On November 5th, 1974, Silkwood performed a routine self check and found herself to be almost 400 times over the legal limit for plutonium contamination. Her home was also checked, where extensive plutonium contamination was also found. She was the only person in the lab to test positive for contamination, and began to believe that the company she worked for may be trying to kill her in an attempt to silence her, however management at the plant accused Silkwood of contaminating herself in an attempt to damage the companies reputation.
By November 1974, Silkwood felt that she had gathered enough documentation, and decided to go public with her findings. She contacted a New York Times journalist named David Burnham, and arranged to meet him on November the 13th along with Steve Wodka, a union official.
On the day of the arranged meeting with Burnham, Silkwood left a union meeting where she had been seen with a binder and packet of documents on her person, and began the 30 mile drive to the spot where she was supposed to meet the journalist. She never made it to her destination however, and that evening her body was found in her wrecked car which had hit a culvert after running off the road, in what would be classified as an accident. Sedatives where found in her car and bloodstream, and the official theory was that she had fallen asleep at the wheel.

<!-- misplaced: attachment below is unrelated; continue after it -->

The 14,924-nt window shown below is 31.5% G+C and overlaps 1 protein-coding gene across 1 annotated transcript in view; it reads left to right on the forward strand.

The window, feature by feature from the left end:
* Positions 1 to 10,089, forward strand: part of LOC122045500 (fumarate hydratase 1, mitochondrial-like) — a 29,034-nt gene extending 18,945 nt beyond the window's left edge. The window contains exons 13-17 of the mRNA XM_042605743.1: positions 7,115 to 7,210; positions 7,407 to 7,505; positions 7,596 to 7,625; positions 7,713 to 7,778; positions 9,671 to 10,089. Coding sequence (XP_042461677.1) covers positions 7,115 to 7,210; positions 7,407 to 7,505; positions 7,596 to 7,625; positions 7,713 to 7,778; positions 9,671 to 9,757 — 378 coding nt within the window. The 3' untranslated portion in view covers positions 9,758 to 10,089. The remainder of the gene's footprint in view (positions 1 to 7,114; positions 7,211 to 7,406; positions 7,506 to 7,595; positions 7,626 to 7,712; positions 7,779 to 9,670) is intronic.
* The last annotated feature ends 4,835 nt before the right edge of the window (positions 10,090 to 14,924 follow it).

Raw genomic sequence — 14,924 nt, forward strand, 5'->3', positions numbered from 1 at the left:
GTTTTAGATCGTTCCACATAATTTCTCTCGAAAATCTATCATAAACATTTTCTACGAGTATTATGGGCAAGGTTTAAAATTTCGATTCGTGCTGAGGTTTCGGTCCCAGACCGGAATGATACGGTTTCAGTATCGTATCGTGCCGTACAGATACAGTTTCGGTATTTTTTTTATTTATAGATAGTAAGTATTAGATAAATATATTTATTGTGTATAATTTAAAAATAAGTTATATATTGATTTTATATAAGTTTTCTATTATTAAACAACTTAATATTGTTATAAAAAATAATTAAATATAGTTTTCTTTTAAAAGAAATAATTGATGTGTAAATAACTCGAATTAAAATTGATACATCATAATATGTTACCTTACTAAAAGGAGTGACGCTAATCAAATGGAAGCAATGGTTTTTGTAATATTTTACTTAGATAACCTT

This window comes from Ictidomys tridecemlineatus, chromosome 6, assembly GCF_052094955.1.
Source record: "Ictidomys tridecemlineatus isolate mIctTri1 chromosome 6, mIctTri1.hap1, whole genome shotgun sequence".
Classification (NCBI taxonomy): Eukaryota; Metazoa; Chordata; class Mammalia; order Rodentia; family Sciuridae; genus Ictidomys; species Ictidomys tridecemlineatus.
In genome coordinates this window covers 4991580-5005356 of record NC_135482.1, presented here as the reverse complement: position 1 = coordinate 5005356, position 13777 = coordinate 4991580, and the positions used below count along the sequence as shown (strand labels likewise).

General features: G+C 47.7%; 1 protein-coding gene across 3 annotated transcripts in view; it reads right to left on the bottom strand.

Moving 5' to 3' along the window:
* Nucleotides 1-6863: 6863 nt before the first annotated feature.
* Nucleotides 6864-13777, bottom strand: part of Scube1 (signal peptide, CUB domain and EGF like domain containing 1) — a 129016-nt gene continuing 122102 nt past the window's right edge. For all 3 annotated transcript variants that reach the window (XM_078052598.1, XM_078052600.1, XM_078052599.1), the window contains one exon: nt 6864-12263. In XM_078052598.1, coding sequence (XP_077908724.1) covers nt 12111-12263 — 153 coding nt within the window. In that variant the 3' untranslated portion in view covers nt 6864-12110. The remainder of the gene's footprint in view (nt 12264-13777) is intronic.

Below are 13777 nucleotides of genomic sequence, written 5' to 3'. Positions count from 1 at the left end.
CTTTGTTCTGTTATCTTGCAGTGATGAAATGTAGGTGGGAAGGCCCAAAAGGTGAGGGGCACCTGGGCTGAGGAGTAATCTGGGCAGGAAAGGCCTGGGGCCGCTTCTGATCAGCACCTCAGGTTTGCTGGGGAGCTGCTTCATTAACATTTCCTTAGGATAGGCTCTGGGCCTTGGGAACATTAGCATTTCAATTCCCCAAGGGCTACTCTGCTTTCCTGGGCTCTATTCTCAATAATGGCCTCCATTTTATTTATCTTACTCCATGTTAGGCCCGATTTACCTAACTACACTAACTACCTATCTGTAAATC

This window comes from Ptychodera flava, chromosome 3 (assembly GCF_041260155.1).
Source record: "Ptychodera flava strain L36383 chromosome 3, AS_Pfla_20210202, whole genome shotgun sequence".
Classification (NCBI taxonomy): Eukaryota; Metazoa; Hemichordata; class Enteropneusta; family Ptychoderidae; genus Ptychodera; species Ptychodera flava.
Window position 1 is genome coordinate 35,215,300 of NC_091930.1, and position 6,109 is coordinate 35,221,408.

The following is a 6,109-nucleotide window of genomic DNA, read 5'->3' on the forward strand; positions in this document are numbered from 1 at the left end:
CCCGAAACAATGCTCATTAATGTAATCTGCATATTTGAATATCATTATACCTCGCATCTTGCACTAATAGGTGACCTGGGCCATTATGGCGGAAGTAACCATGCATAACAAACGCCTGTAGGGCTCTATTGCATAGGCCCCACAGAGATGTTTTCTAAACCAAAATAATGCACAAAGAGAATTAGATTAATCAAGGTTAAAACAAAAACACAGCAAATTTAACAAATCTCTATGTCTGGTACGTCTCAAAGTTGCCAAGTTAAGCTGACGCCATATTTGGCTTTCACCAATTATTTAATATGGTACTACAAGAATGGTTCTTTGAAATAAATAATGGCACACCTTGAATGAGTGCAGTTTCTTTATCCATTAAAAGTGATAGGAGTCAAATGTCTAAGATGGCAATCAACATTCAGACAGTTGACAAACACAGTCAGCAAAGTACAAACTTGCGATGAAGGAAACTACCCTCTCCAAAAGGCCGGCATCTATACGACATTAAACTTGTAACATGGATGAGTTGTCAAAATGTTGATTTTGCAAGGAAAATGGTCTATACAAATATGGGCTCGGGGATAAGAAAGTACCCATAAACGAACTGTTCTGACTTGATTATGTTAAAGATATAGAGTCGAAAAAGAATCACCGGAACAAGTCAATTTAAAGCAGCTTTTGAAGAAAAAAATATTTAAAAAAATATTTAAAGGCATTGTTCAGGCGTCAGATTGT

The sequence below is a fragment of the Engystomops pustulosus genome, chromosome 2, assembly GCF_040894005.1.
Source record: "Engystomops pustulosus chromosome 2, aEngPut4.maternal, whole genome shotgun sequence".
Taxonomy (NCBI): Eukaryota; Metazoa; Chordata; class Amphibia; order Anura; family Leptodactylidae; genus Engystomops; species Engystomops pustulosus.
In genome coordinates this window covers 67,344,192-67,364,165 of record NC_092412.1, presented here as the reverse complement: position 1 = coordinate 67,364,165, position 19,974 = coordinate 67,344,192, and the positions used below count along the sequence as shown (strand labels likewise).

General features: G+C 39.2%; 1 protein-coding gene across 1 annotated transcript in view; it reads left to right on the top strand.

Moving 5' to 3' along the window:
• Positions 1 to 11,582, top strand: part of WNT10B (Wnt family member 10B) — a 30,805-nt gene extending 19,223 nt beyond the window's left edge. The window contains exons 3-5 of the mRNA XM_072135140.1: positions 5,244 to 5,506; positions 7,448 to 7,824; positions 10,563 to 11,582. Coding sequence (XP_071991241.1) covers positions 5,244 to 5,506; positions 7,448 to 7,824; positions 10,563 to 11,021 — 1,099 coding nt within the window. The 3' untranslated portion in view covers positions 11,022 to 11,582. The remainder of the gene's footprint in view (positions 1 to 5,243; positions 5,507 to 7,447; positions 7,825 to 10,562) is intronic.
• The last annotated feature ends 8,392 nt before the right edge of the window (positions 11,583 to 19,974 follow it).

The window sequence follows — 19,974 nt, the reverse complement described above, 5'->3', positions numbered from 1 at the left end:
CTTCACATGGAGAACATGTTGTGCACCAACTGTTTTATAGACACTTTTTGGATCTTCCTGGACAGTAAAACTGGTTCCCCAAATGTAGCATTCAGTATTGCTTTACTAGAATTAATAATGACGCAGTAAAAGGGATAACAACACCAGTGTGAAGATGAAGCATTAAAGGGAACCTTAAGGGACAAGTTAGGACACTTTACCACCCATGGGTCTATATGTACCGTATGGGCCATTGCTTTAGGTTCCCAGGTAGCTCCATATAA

Her car was searched by officers, and none of the documents that she was seen with earlier and had planned to share with the journalist were found. Suspicions were also raised by skid marks found on the road – if she had indeed been asleep at the wheel as was claimed, then how could she have applied the brakes? Scrape marks and dents where also found on her rear bumper and later examination would find paint chips that belonged to another vehicle. The car she was driving was new, and no insurance claims had been filed. Family and friends also confirmed that she had not been involved in any prior accidents, and many journalists began to believe that her car was violently forced off of the road by another vehicle in an effort to murder her, steal the documents she was carrying which proved unsafe practices at the nuclear plant, and make it all look like an accident.